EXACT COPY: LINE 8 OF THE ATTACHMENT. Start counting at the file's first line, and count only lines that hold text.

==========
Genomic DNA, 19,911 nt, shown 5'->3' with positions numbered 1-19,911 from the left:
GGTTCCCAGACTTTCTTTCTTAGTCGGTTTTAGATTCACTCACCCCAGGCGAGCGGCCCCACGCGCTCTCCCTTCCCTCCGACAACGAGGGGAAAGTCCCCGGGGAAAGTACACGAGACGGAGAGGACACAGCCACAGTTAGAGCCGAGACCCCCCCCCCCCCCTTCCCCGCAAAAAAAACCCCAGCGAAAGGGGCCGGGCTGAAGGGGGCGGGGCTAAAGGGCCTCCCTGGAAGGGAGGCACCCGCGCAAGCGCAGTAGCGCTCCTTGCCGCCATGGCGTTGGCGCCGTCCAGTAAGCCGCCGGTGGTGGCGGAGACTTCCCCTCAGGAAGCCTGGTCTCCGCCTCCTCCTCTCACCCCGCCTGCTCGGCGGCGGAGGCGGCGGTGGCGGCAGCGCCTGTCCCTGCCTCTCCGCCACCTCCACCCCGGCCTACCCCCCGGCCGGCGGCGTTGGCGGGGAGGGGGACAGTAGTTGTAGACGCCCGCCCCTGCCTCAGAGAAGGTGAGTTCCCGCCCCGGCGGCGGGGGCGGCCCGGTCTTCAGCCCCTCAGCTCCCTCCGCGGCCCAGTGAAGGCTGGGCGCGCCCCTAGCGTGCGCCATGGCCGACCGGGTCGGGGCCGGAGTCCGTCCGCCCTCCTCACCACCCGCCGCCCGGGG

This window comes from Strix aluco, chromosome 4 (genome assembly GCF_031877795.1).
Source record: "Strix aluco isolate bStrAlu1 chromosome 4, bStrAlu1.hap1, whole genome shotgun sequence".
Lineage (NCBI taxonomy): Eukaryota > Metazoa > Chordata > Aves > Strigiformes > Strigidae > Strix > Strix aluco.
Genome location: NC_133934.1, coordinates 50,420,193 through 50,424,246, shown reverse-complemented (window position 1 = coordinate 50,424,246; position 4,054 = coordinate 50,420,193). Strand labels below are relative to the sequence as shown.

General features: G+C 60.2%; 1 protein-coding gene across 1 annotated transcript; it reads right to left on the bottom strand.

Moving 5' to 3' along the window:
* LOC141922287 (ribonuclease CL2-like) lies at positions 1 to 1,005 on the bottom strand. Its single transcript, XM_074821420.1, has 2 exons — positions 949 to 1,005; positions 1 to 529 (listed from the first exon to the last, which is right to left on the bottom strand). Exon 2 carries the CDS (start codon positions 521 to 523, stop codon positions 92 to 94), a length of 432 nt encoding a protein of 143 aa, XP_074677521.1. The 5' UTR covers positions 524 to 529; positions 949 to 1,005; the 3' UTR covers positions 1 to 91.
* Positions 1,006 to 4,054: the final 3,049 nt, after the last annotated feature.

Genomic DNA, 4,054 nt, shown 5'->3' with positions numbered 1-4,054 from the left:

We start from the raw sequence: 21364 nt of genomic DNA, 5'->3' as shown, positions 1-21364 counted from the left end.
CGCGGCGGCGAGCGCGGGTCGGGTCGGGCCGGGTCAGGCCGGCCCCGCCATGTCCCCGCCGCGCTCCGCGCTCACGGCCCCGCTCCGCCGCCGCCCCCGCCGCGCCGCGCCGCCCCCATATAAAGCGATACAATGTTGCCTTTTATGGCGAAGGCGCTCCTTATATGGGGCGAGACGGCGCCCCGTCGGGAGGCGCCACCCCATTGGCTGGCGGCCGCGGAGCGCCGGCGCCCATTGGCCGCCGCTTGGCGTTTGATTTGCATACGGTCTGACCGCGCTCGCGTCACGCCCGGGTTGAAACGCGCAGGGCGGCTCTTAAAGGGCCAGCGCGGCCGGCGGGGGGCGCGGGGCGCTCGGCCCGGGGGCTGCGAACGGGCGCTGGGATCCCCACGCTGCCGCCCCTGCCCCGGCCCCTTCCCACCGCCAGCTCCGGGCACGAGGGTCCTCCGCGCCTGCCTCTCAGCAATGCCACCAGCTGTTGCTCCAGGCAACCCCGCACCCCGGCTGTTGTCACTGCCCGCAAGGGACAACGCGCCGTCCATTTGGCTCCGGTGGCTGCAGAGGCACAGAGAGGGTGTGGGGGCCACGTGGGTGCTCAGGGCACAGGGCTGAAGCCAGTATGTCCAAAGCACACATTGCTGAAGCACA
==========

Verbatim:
Moving 5' to 3' along the window: